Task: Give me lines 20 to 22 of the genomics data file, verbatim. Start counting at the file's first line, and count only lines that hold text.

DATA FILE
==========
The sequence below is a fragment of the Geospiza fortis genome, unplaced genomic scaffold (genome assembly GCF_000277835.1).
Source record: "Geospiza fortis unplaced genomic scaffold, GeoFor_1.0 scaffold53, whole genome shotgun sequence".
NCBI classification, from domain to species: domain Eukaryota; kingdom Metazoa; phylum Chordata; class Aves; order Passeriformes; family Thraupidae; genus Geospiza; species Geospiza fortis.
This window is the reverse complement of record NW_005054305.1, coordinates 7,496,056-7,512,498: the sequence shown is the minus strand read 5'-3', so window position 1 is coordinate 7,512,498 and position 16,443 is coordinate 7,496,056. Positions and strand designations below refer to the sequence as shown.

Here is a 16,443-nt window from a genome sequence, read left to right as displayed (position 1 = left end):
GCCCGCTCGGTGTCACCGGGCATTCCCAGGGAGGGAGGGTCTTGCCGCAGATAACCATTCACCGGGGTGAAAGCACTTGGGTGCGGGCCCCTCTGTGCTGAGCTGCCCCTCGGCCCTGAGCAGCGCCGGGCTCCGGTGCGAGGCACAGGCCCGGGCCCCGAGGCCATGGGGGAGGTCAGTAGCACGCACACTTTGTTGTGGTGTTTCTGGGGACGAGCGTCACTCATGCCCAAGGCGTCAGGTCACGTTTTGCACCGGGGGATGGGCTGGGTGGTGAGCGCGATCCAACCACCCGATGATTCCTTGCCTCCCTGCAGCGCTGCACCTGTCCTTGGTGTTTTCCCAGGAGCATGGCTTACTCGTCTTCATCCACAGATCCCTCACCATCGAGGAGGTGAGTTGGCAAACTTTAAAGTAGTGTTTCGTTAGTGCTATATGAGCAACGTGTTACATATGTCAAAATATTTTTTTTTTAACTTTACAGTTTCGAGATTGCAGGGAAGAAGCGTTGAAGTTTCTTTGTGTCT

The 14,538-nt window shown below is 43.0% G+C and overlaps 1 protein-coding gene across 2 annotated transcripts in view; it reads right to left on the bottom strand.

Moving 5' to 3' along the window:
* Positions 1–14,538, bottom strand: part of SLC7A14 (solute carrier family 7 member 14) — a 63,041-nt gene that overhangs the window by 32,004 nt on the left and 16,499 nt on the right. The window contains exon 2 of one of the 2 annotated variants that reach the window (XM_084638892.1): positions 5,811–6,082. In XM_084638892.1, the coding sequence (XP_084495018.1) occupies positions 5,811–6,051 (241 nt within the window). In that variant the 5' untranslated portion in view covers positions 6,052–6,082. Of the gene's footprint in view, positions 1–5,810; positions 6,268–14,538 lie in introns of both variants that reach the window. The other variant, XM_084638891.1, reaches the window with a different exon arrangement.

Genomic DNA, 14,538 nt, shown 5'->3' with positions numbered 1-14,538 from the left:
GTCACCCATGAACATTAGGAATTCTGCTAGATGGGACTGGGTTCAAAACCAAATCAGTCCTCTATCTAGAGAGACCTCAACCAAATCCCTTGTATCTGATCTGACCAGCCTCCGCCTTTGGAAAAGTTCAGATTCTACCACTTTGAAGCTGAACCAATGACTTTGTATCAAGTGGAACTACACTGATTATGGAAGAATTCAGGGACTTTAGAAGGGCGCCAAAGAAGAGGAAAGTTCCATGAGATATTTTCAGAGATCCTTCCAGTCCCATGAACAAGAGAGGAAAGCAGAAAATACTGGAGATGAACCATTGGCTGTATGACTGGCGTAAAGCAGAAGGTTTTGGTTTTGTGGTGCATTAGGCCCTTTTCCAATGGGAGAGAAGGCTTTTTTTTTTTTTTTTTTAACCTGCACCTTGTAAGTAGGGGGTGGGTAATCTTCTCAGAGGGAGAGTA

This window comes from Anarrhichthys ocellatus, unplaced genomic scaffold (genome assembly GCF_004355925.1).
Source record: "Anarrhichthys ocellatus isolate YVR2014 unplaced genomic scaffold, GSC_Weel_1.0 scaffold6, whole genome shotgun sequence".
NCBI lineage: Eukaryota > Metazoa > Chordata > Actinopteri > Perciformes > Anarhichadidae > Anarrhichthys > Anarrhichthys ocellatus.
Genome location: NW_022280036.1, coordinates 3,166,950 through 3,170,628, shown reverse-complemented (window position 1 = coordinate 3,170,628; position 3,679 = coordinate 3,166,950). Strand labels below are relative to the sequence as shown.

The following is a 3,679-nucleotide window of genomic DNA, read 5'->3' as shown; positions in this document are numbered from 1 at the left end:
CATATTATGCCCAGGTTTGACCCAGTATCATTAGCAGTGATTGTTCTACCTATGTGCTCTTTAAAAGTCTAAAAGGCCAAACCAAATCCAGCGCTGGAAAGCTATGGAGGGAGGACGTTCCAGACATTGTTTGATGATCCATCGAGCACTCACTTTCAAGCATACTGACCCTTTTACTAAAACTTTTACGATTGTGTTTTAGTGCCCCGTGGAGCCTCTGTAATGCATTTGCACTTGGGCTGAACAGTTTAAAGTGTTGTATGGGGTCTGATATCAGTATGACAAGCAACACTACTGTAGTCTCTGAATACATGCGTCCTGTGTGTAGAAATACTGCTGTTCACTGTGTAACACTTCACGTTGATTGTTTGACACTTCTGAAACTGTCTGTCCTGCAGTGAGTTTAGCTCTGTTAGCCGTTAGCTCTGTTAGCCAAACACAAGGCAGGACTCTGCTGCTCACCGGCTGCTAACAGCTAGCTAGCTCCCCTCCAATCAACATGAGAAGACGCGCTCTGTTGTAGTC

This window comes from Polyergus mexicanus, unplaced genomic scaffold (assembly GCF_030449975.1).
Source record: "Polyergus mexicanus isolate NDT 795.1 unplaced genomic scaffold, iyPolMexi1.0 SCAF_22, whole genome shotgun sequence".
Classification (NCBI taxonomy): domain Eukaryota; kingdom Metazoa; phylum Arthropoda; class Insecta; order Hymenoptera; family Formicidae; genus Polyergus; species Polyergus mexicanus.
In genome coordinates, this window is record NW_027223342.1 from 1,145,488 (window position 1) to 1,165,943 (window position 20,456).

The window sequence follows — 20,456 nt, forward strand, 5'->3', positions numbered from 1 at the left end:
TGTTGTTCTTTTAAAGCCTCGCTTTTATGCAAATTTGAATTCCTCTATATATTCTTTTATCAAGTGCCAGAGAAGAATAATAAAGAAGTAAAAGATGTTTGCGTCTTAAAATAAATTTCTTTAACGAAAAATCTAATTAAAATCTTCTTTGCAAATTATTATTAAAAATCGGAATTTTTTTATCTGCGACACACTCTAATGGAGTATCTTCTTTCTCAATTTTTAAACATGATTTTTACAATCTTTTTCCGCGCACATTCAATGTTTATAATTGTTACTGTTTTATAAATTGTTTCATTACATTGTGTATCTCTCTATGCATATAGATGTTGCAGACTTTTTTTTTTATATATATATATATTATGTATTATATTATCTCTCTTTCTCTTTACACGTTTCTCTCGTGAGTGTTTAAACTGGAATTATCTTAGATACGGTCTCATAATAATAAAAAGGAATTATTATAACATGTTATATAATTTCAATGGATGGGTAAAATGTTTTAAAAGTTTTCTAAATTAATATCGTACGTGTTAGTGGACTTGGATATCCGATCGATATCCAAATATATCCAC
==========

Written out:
Classification (NCBI taxonomy): domain Eukaryota; kingdom Metazoa; phylum Arthropoda; class Insecta; order Hymenoptera; family Formicidae; genus Polyergus; species Polyergus mexicanus.
In genome coordinates, this window is record NW_027223342.1 from 1,145,488 (window position 1) to 1,165,943 (window position 20,456).

The window sequence follows — 20,456 nt, forward strand, 5'->3', positions numbered from 1 at the left end: